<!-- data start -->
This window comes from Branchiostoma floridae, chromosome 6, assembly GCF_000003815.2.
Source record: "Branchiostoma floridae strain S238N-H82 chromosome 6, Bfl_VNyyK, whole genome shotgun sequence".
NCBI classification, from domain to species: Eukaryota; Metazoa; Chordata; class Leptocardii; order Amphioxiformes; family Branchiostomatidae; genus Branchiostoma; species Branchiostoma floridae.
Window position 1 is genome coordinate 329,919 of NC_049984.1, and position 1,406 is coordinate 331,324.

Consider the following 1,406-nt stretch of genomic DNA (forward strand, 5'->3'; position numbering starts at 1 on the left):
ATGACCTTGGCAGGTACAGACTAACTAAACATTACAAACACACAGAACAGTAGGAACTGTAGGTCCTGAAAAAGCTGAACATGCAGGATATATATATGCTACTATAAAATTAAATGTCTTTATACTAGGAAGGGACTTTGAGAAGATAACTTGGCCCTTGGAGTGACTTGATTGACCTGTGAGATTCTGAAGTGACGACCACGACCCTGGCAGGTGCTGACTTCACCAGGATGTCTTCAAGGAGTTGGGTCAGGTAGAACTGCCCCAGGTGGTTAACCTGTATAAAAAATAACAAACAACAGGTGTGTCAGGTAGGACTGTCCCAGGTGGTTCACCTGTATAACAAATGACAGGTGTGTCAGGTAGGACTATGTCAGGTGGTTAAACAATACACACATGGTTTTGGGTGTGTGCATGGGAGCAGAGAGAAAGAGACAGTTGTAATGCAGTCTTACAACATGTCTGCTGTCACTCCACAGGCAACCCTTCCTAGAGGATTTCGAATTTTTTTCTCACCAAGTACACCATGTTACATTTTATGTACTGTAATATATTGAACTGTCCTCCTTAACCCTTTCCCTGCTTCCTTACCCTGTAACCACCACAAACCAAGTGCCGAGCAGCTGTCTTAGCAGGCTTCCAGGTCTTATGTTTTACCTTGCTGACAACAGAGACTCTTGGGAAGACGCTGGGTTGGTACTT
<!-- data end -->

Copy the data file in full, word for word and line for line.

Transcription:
This window comes from Branchiostoma floridae, chromosome 6, assembly GCF_000003815.2.
Source record: "Branchiostoma floridae strain S238N-H82 chromosome 6, Bfl_VNyyK, whole genome shotgun sequence".
NCBI classification, from domain to species: Eukaryota; Metazoa; Chordata; class Leptocardii; order Amphioxiformes; family Branchiostomatidae; genus Branchiostoma; species Branchiostoma floridae.
Window position 1 is genome coordinate 329,919 of NC_049984.1, and position 1,406 is coordinate 331,324.

Consider the following 1,406-nt stretch of genomic DNA (forward strand, 5'->3'; position numbering starts at 1 on the left):
ATGACCTTGGCAGGTACAGACTAACTAAACATTACAAACACACAGAACAGTAGGAACTGTAGGTCCTGAAAAAGCTGAACATGCAGGATATATATATGCTACTATAAAATTAAATGTCTTTATACTAGGAAGGGACTTTGAGAAGATAACTTGGCCCTTGGAGTGACTTGATTGACCTGTGAGATTCTGAAGTGACGACCACGACCCTGGCAGGTGCTGACTTCACCAGGATGTCTTCAAGGAGTTGGGTCAGGTAGAACTGCCCCAGGTGGTTAACCTGTATAAAAAATAACAAACAACAGGTGTGTCAGGTAGGACTGTCCCAGGTGGTTCACCTGTATAACAAATGACAGGTGTGTCAGGTAGGACTATGTCAGGTGGTTAAACAATACACACATGGTTTTGGGTGTGTGCATGGGAGCAGAGAGAAAGAGACAGTTGTAATGCAGTCTTACAACATGTCTGCTGTCACTCCACAGGCAACCCTTCCTAGAGGATTTCGAATTTTTTTCTCACCAAGTACACCATGTTACATTTTATGTACTGTAATATATTGAACTGTCCTCCTTAACCCTTTCCCTGCTTCCTTACCCTGTAACCACCACAAACCAAGTGCCGAGCAGCTGTCTTAGCAGGCTTCCAGGTCTTATGTTTTACCTTGCTGACAACAGAGACTCTTGGGAAGACGCTGGGTTGGTACTT